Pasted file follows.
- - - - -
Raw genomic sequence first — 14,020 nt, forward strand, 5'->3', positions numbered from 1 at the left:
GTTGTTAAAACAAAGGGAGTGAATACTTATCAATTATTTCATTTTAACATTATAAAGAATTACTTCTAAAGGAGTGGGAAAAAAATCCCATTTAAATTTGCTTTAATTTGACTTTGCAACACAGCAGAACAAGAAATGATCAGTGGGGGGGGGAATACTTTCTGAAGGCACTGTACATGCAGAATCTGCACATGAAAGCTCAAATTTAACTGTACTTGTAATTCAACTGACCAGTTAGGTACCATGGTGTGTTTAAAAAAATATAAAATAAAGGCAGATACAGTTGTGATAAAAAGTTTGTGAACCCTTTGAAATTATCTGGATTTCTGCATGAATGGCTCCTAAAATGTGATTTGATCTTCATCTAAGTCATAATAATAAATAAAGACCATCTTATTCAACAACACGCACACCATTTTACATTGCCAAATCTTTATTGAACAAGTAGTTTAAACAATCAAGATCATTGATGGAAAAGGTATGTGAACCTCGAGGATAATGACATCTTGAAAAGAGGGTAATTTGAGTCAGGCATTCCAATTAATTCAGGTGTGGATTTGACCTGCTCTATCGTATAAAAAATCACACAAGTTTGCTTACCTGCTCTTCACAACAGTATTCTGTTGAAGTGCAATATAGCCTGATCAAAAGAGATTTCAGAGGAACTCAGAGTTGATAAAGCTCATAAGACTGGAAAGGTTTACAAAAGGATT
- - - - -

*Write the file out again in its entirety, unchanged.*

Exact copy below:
Raw genomic sequence first — 14,020 nt, forward strand, 5'->3', positions numbered from 1 at the left:
GTTGTTAAAACAAAGGGAGTGAATACTTATCAATTATTTCATTTTAACATTATAAAGAATTACTTCTAAAGGAGTGGGAAAAAAATCCCATTTAAATTTGCTTTAATTTGACTTTGCAACACAGCAGAACAAGAAATGATCAGTGGGGGGGGGAATACTTTCTGAAGGCACTGTACATGCAGAATCTGCACATGAAAGCTCAAATTTAACTGTACTTGTAATTCAACTGACCAGTTAGGTACCATGGTGTGTTTAAAAAAATATAAAATAAAGGCAGATACAGTTGTGATAAAAAGTTTGTGAACCCTTTGAAATTATCTGGATTTCTGCATGAATGGCTCCTAAAATGTGATTTGATCTTCATCTAAGTCATAATAATAAATAAAGACCATCTTATTCAACAACACGCACACCATTTTACATTGCCAAATCTTTATTGAACAAGTAGTTTAAACAATCAAGATCATTGATGGAAAAGGTATGTGAACCTCGAGGATAATGACATCTTGAAAAGAGGGTAATTTGAGTCAGGCATTCCAATTAATTCAGGTGTGGATTTGACCTGCTCTATCGTATAAAAAATCACACAAGTTTGCTTACCTGCTCTTCACAACAGTATTCTGTTGAAGTGCAATATAGCCTGATCAAAAGAGATTTCAGAGGAACTCAGAGTTGATAAAGCTCATAAGACTGGAAAGGTTTACAAAAGGATT